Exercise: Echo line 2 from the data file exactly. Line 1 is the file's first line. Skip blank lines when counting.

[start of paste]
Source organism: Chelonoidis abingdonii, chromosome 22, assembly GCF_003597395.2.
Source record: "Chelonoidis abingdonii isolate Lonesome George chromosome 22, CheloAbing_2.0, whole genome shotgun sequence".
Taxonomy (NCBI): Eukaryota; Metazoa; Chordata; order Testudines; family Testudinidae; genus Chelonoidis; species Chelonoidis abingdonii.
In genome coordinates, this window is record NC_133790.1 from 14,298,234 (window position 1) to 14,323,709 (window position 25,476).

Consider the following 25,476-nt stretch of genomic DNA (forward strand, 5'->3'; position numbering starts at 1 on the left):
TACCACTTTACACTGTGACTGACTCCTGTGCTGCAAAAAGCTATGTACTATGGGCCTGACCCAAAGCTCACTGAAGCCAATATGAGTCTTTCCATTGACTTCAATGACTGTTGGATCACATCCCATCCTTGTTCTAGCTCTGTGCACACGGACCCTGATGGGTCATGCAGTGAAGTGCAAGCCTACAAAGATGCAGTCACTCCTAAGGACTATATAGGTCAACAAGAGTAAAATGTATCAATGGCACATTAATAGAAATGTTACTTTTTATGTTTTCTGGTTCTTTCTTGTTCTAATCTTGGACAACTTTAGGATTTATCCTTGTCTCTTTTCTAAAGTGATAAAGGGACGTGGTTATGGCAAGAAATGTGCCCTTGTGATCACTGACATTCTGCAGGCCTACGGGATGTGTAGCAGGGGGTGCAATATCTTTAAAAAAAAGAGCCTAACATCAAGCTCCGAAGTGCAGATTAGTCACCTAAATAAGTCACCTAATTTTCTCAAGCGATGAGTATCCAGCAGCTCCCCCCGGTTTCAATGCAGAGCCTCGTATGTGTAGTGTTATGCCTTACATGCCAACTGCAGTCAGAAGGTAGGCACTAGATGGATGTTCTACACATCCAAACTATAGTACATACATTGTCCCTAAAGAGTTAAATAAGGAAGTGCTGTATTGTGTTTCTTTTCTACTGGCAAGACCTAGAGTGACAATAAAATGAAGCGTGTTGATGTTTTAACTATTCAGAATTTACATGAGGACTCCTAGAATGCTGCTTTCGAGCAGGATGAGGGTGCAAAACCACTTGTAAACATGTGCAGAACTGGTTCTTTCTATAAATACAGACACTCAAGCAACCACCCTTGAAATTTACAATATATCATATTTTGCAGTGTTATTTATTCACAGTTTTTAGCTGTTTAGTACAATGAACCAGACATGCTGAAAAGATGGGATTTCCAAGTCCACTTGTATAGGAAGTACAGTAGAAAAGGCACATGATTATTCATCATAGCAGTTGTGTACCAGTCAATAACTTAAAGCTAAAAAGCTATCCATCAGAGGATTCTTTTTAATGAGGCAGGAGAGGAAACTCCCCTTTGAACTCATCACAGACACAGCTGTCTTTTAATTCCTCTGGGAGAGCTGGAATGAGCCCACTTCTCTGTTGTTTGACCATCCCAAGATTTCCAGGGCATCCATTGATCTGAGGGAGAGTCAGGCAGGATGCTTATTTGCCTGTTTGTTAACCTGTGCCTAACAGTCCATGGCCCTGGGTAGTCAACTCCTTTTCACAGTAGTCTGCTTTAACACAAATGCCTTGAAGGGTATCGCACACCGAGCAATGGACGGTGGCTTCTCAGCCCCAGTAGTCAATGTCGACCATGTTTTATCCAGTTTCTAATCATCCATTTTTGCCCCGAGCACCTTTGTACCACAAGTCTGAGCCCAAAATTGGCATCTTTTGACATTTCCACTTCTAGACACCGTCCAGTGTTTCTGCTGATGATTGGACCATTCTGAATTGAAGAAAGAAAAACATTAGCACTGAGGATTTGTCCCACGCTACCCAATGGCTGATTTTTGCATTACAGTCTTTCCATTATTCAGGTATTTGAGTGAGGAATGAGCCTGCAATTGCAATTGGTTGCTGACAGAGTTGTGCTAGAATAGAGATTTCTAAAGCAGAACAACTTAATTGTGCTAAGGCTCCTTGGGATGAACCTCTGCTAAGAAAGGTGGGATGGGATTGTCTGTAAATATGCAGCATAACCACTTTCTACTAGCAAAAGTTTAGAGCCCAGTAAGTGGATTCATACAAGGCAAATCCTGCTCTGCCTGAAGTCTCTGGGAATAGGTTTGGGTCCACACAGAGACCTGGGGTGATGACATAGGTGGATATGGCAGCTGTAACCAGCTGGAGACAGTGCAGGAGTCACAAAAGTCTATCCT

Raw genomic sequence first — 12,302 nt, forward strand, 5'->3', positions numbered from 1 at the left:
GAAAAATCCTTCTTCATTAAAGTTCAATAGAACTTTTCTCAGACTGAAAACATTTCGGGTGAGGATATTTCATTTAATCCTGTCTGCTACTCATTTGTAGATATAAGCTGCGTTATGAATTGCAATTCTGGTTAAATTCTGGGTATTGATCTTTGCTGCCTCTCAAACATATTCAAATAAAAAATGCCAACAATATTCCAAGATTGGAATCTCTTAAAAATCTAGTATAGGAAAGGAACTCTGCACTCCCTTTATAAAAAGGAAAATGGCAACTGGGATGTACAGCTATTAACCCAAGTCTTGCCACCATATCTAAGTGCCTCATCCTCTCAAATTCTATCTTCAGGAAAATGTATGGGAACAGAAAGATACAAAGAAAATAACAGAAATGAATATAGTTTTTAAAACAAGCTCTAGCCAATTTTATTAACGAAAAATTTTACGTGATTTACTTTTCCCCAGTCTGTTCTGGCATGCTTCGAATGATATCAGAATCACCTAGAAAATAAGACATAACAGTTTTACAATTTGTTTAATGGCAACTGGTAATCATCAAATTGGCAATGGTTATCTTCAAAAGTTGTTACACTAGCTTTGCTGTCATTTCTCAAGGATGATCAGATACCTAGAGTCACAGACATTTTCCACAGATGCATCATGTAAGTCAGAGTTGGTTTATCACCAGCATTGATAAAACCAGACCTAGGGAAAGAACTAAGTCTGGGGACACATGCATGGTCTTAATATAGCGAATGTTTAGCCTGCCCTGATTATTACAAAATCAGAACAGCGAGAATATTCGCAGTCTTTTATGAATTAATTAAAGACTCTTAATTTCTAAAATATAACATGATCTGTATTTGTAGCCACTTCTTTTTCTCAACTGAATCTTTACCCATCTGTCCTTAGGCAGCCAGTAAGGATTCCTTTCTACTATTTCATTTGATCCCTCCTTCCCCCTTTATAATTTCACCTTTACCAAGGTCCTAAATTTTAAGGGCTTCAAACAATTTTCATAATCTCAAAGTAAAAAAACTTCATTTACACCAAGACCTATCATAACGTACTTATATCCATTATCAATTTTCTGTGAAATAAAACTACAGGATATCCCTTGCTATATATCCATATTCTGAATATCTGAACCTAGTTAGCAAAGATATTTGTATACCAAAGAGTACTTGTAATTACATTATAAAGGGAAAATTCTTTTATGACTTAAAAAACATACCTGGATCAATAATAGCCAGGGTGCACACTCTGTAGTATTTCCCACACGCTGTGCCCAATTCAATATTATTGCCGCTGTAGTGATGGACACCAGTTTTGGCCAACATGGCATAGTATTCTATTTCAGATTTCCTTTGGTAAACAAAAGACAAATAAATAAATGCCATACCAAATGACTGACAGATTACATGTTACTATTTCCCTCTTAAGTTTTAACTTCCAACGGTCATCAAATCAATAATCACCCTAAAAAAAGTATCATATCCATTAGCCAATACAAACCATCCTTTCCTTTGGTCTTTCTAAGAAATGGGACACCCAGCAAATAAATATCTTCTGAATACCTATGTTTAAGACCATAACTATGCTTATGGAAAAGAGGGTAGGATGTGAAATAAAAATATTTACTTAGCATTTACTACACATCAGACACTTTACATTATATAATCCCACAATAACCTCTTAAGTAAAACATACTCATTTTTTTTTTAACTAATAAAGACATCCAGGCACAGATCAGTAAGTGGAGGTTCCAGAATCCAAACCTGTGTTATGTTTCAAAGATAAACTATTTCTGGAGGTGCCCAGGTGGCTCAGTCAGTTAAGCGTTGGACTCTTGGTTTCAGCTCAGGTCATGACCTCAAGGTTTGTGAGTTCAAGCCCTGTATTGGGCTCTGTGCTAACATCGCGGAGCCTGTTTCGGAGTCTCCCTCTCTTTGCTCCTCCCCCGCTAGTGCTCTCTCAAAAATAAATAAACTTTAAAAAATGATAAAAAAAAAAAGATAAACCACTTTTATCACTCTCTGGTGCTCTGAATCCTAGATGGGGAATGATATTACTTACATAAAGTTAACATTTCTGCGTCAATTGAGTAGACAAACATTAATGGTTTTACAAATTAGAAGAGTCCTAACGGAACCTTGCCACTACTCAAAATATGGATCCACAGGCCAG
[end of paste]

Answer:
Source record: "Chelonoidis abingdonii isolate Lonesome George chromosome 22, CheloAbing_2.0, whole genome shotgun sequence".